Consumers could save £2bn if the government rethinks plans for green subsidies, according to the power firm Drax.
The savings would come in part from allowing biomass to be eligible for future subsidies.
The company has converted around half its huge North Yorkshire coal power plant to run on biomass and is concerned about future subsidies.
The government says it is already supporting the biomass industry.
To encourage low carbon power generation, technologies like wind, solar power or biomass are subsidised.
We pay for these green subsidies through our energy bills.
But a new analysis for Drax, by NERA Economic Consulting and Imperial College, found that solar and wind power have other hidden costs, including requiring back-up power generation
It argues that when these hidden costs, or whole system costs, are taken into account, converting coal plants to run on biomass is the most cost-effective renewable generation available at scale.
“Intermittent renewables like wind and solar are vital… but they need to be backed up by a constant supply of electricity that can be flexed up and down,” said Dorothy Thompson, chief executive of Drax.
“Opening up energy auctions to include other renewables could save consumers £2bn and with more biomass in the mix energy security is also boosted” she added.
The Department for Energy and Climate Change (DECC) is currently examining the issue of “whole system costs” of different energy technologies.
Responding to a parliamentary question, the Energy Minister Andrea Leadsom said that DECC hoped to complete the work in the first half of 2016.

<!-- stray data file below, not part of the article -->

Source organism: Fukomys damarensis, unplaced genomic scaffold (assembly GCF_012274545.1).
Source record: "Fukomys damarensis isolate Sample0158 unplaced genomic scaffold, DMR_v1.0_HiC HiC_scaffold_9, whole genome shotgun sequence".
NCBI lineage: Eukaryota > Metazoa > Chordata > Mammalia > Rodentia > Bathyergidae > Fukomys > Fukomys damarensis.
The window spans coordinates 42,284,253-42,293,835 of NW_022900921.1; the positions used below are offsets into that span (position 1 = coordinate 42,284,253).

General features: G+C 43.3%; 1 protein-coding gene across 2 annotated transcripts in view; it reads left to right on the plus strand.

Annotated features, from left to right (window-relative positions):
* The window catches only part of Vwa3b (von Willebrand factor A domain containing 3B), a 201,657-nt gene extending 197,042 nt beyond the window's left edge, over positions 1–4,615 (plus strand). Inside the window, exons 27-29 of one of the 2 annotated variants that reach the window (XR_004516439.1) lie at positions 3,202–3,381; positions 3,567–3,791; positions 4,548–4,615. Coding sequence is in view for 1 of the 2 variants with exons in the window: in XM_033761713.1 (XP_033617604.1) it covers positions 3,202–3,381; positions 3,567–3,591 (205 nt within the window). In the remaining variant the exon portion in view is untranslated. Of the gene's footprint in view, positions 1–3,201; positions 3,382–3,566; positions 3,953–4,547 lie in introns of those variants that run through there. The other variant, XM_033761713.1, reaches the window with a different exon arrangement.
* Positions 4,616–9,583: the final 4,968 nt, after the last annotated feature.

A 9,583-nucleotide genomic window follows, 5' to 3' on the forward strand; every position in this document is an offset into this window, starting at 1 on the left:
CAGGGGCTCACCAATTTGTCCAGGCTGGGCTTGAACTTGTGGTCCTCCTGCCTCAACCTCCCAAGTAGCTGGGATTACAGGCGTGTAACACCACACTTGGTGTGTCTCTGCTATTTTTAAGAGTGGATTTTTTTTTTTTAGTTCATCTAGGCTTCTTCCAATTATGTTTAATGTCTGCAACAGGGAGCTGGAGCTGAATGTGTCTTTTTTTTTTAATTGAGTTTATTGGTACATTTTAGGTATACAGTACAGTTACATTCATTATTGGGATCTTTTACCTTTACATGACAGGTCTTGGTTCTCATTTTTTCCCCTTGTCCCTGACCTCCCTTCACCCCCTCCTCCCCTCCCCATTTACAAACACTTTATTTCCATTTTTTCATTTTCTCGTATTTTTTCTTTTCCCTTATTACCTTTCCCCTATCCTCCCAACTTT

“Once this project is completed DECC will be able to better quantify system costs to inform policy decisions,” she said.
“Any future policy development, such as future renewable support, will be informed by the improved evidence base developed through this project”.
But the renewables industry insists that wind and solar power help keep prices low for consumers. And it’s sceptical of claims that hidden costs add significant sums to our bills.
“The additional costs of having variable generation on the system are low and for the most part renewable generators already pay these costs,” said Renewable UK’s director of policy, Dr Gordon Edge.
“If we’re going to talk about system costs, then we also need to talk about the undoubted economic benefits that wind generators also bring,” he added.
The government is planning three auctions for green subsidies in this parliament.
The first, due later this year, will allow “less established technologies” including offshore wind, wave and tidal stream to compete for contracts.
The technology used by Drax, which involves converting coal plants to burn wood pellets, is not eligible to take part in this auction, although other biomass projects are.
The company is currently awaiting EU state-aid approval for a previous government subsidy contract to convert a third unit at its North Yorkshire plant to run on biomass.
In a statement a DECC spokesman said: “We are already supporting over 5GW of biomass technologies, providing nearly a quarter of our renewable electricity generation.
“We are ensuring a sensible level of support so that we safeguard value for money – keeping bills as low as possible for hardworking families and businesses.”